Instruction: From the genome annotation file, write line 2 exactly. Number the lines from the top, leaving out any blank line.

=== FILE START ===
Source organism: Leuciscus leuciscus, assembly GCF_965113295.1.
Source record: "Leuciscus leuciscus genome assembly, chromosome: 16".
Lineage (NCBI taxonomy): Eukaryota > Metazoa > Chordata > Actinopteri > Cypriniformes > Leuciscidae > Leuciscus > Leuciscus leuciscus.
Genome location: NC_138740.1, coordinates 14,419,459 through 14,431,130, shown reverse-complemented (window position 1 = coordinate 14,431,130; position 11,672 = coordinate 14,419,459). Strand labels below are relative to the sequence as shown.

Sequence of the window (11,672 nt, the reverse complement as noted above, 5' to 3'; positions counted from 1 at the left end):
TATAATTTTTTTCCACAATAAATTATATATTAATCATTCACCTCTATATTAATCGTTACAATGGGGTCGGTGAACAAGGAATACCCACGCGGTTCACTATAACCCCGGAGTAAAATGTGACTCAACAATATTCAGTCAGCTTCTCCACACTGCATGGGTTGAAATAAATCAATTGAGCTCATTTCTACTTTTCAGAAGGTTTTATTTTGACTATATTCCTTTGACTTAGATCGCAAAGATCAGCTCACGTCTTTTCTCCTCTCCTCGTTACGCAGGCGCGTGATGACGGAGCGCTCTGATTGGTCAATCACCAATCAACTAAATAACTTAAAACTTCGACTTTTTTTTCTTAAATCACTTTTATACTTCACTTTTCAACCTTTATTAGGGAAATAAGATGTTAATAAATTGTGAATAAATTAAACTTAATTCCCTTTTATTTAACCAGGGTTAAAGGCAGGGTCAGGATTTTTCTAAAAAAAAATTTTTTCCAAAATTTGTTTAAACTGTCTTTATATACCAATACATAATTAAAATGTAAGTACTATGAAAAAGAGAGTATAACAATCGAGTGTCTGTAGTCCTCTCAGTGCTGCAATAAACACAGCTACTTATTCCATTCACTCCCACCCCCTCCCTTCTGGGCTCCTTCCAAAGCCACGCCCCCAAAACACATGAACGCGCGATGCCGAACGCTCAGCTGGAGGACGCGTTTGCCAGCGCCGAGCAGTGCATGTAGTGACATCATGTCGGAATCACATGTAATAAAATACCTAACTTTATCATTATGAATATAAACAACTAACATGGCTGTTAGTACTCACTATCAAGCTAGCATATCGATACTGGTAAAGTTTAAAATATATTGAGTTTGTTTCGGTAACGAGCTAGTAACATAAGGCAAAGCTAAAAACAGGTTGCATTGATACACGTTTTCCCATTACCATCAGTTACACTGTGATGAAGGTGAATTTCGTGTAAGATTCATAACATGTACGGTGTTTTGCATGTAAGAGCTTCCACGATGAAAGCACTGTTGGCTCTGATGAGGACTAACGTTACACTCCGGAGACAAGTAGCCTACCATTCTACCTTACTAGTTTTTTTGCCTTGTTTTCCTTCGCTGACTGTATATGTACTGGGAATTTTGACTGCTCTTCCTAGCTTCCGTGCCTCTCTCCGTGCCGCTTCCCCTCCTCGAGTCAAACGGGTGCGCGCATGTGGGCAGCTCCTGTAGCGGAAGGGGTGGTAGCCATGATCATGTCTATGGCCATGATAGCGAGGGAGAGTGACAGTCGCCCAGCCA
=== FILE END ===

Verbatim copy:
Source record: "Leuciscus leuciscus genome assembly, chromosome: 16".